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Friday, March 12, 2010

Benefit of Doubt

THE AMERICANS MIGHT STRUGGLE HERE but the age-old game of cricket involves a principle of giving the benefit of any doubt during appeal to the batsmen. It follows usually in courts of law—innocent until proven (beyond doubt) guilty—and so it remains for love...

The principle of the benefit of the doubt it pretty simple I think. We can imagine what the costs are if a wrong decision is made.

In our earlier examples we have the batsmen given out and it starts his or her side’s crumble into defeat. The bowling side can get over the rejection of the appeal more readily than the batting side can get over the loss of a crucial wicket. In court, it would be better to send a guilty person away innocent than an innocent person away (to prison) guilty.

What if we applied the same condition to our relationships? Could they only be stronger, more robust and trust-enrolled as a result?

And this is faith. It’s having such love for our spouse, family, loved ones, friends, co-workers etc that we’d offer them the benefit of any doubt or misinformation or lack of information—assuming their good and not bad; their innocence and not guilt.

This is not an easy thing to do. It would require of us a decision of intentionality. It would require of us a plan to execute this change within ourselves—to more fully have faith in others—the extension of grace, indeed.

Due the earlier cricket and court examples, what are the costs of not extending the benefit of the doubt to the people we relate with? Could it be that when we exercise judgment we’re condemning where the costs for same are hardly bearable?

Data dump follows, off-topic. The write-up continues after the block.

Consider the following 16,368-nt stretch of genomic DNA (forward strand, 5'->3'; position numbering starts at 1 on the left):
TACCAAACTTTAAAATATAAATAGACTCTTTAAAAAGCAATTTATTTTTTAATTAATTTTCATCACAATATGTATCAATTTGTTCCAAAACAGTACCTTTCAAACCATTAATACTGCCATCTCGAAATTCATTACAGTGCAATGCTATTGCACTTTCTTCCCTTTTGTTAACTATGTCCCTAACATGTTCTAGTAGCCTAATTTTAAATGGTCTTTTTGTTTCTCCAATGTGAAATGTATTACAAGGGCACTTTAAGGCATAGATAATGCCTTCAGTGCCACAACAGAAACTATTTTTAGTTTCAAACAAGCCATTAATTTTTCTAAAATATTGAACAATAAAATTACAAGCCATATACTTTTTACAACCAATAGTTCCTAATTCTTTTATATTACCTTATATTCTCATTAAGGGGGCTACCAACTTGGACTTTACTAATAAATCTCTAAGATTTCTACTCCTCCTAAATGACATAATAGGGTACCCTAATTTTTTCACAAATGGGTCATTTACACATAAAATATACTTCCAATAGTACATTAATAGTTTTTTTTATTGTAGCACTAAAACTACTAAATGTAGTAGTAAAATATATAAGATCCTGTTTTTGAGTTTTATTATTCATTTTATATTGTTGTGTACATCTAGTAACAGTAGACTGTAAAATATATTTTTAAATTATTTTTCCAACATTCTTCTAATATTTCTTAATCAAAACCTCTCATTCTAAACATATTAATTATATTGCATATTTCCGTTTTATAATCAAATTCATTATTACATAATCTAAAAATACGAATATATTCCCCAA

Could this explain the lack of trust in this world? We tamper continually with trust and respect and we end up with a compliant and joyless love everywhere. Hence, no one into such “love” enjoys their relationships, for there’s no inbuilt safety in them.

Issuing the benefit of the doubt—even warranting the possibility of hurt—can only extend for us and our important relationships, the grace that is most necessary for our relationships to not simply survive but also thrive.

© 2010 S. J. Wickham.

1 comment:

  1. When you have been through real trauma with a relationship it takes a while not to have built in safty nets in future relationships..Remembering the hurt and fear is something that is hard to get rid of...You have that "LAY IN WAIT thing"..Ok.... this is too good to be true.....When am I going to see how this person REALLY is....Hard to get over sometimes..because you are shocked to your core when those you are supposed to trust are totally evil and it comes out on you...in a rage...How can you trust again..Many people are going through this kind of trauma in relationships of the past which affects present relationships of distrust..I had a counslor blow up on me once..Grief counslor....And I was so kind to this person always..The person was going through trauma themselves so I knew that in my head. But my heart wondered how this person could continue ministering to people and get away with this kind of behavior....How could you ever trust another person to share your heart with if you can't trust a counslor? You can understand why a person would do this and forgive..but nothing was done to understand this behavior which in turn makes you distrust this person's leaders who she had to answer to....Sort of like a person who has been abused and tells the police and they are ignored or abused again by not wanting any trouble...Hard to trust authority figures after that....

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